Langston Hughes

Meet the Past
Meet the Past: Langston Hughes
Tuesday, April 7, 2009
8:30 pm
Event PhotosEvent Videos
RSVP Required

Kansas City Public Library Director Crosby Kemper III interviews Langston Hughes, portrayed by Charles Everett Pace, as part of the Library's Meet the Past series on Tuesday, April 7, at 6:30 p.m. at the Central Library, 14 W. 10th St.

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Recommended reading: Langston Hughes

Hughes' The Negro Speaks of Rivers was first published in The Crisis in 1921. It later appeared in his first book of poetry The Weary Blues in 1926 and is one of his most well-known poems. Hughes used short lines combined with short stanzas to write about the familiar subject of his surroundings. He is widely known for his integration of poetry with the cadence of blues and jazz.

Born in Joplin, Mo., in 1902, Hughes spent much of his childhood in Lawrence, Kansas. During his career he wrote plays, essays, humor, newspaper columns, novels, short stories, operas, works for children, and two autobiographies. His play Mulatto earned the distinction of being the longest running dramatic work by an African American on Broadway until Lorraine Hansberry's A Raisin in the Sun.

Best known today for his poetry, Hughes also created a fictional character named Jesse B. Semple in the 1950s. Hughes wrote a series of newspaper columns in which he would have fictional conversations with Semple about topics such as family values and race relations.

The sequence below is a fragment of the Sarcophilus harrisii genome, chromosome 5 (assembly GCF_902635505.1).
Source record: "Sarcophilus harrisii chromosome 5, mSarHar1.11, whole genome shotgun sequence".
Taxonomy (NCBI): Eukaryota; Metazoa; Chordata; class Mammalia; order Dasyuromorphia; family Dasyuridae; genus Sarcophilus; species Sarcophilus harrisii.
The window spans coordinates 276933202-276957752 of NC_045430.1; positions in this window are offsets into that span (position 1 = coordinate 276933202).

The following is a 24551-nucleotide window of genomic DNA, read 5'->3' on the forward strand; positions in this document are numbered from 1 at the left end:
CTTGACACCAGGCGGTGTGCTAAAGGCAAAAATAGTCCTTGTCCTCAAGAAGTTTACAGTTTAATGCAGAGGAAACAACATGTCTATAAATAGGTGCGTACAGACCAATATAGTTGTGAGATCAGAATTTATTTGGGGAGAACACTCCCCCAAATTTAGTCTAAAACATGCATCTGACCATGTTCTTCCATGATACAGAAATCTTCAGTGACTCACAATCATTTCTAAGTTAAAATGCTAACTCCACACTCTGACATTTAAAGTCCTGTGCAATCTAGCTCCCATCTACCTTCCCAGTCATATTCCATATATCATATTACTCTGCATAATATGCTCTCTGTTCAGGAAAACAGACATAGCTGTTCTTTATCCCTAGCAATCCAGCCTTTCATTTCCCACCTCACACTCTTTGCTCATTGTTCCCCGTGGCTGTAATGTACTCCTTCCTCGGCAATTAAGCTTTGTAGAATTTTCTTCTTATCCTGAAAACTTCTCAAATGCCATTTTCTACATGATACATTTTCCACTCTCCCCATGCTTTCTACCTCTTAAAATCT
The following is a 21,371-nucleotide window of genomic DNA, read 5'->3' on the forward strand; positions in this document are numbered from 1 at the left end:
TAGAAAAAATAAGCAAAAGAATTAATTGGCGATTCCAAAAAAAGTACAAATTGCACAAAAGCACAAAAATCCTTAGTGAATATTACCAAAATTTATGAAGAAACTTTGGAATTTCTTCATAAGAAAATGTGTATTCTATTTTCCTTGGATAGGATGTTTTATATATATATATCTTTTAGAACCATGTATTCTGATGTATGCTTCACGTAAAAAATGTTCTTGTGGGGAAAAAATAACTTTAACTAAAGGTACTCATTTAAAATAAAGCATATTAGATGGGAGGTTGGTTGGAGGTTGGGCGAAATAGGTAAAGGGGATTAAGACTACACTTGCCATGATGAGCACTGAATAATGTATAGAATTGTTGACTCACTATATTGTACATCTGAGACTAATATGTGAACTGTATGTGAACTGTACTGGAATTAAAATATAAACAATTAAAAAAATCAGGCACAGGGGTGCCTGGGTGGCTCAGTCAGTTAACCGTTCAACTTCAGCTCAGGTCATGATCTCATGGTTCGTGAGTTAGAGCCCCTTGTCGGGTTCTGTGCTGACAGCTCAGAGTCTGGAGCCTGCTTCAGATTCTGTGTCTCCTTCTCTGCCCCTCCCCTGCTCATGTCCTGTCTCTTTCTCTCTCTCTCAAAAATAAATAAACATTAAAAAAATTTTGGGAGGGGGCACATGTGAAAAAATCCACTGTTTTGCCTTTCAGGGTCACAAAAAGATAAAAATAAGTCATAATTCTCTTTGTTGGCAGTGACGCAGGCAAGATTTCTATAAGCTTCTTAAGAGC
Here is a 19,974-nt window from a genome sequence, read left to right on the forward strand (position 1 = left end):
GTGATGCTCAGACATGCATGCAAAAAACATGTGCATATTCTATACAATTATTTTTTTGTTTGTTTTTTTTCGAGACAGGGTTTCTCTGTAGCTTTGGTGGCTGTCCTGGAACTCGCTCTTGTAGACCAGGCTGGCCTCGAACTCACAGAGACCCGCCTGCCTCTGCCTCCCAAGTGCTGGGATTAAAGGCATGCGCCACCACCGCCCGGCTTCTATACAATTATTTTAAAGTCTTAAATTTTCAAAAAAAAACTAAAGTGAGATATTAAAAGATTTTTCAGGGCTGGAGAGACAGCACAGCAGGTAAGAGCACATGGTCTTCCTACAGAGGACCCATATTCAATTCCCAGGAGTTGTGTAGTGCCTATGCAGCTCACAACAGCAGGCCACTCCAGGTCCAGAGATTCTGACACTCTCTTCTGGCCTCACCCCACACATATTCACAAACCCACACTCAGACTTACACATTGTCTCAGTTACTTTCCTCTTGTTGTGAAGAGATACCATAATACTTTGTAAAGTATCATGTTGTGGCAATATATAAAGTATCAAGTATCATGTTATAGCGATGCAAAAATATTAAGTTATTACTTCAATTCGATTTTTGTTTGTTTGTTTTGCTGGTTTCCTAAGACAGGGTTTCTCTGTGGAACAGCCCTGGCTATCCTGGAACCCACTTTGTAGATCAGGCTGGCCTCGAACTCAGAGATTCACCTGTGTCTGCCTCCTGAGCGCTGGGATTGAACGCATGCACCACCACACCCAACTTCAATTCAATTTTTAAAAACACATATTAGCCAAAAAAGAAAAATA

Pace is in his 15th year as a scholar with The Great Plains Chautauqua Society, a five-states touring scholar-in-residence project. He holds degrees from the University of Texas at Austin and Purdue University. Library audiences will remember him for an earlier portrayal of Frederick Douglass.

Production for the Meet the Past television series begins in April with three programs filmed before a live audience at the Central Library, 14 W. 10th St. Additional episodes will be filmed in May, June, and July. The series will air in a regular prime-time timeslot on KCPT (channel 19) in the fall of 2009.

Meet the Past features Kemper interviewing prominent historical figures (as portrayed by veteran Chautauqua performers) with Kansas City-area connections.

Major funding for Meet the Past has been provided by a grant from the Ewing Marion Kauffman Foundation.

Admission is free. Click here or call 816.701.3407 to RSVP. Free parking is available in the Library District Parking Garage at 10th and Baltimore.